May 292008

If you’ve ever spent too much time on Facebook, you may be familiar with the ability to declare yourself a fan of a page. For example, I’m a fan of the Philadelphia Eagles on Facebook (see below).

Wouldn’t it be interesting though, to enable people to declare that they are “not a fan” of a page. For example, as an Eagles fan, it would warm my heart to declare myself “not a fan” of the Dallas Cowboys. Such an action enables users to further define their social identities.

This doesn’t seem all that important on the surface, but let’s take a minute to think about a case that may be important to a business. Let’s say that I own a golf course and that I created a page on Facebook for this golf course of mine. Currently, I can see those users that are “fans” of my golf course, but I have no visibility regarding those users who are not fans. Wouldn’t it be great if I could learn about what people don’t like about my golf course via Facebook? Perhaps users could enter comments when they declare themselves “not a fan”. As the owner of the golf course, I could take corrective action based on what I learn from those comments.

Let’s face it, people like to complain. Why not enable businesses to learn from it? I’ve created a new feature request for such a capability to be built in the Ringside Social Application Server (see JIRA item). What do you think? As a Facebook user? As a business owner? As a brand manager?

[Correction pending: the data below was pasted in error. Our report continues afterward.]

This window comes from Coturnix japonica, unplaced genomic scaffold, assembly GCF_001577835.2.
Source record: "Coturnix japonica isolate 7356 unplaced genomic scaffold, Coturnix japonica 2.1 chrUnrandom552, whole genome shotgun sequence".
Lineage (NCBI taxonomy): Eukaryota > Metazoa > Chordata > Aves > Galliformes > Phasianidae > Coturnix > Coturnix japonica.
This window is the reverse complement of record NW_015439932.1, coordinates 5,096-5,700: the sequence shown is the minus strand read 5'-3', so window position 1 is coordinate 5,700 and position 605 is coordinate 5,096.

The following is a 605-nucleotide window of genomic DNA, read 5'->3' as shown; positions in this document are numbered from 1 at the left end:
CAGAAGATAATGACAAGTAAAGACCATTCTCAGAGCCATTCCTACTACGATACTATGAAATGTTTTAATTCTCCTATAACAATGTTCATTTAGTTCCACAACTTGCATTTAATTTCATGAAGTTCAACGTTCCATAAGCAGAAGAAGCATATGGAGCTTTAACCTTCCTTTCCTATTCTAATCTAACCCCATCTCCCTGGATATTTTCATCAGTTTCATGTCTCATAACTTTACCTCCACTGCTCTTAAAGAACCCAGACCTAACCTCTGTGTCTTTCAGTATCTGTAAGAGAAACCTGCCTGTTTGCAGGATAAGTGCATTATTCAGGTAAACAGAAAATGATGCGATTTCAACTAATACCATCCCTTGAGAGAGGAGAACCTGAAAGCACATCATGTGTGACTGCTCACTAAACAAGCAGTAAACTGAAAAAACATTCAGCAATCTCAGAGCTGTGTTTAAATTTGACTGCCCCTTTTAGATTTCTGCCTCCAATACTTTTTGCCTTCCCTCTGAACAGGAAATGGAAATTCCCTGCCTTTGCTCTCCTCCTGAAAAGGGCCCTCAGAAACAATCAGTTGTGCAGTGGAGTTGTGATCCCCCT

May 282008

Last week I started fiddling with UStream. At first it was just a cool new technology that I was trying out, but it has evolved into a daily part of our lives at Ringside Networks. We’ve been streaming live video for about a week, which has been working out very well. For those team members that are remote (we have 3-4 depending on the day), they have been privy to the office conversation that they have always missed. Since we started streaming, those remote teammates have been clamoring for better cameras, and more of them.

You can view our live stream here. Note that there are portions of the day that are very boring. For example, at the moment, anyone that is tuned in will be watching my face as I type this blog entry and listening to Weezer. However, Twitter is a great tool for notifications. Whenever an interesting discussion is going on, I’ve made a habit of turning the camera outward towards my colleagues and the white board and logging a message on twitter with a link to our live audio/video stream. Follow me on Twitter if you’d like to get these updates.

The most interesting part of our use of this technology is that it pairs nicely with our open source development model. For those developers out there using our software, they can watch and listen while we discuss how to resolve a bug, how we will prioritize our work for the next beta release (every two weeks), or just get a feel for where we stand on a daily basis (our daily stand up meetings are at 2:30pm EST). Even better than watching live though, is that the community will have the ability to participate through the chat window in the UStream interface. For our remote team members, we’ve been using Skype to bring them into the live discussion. As users of our software, you could potentially have the same level of access.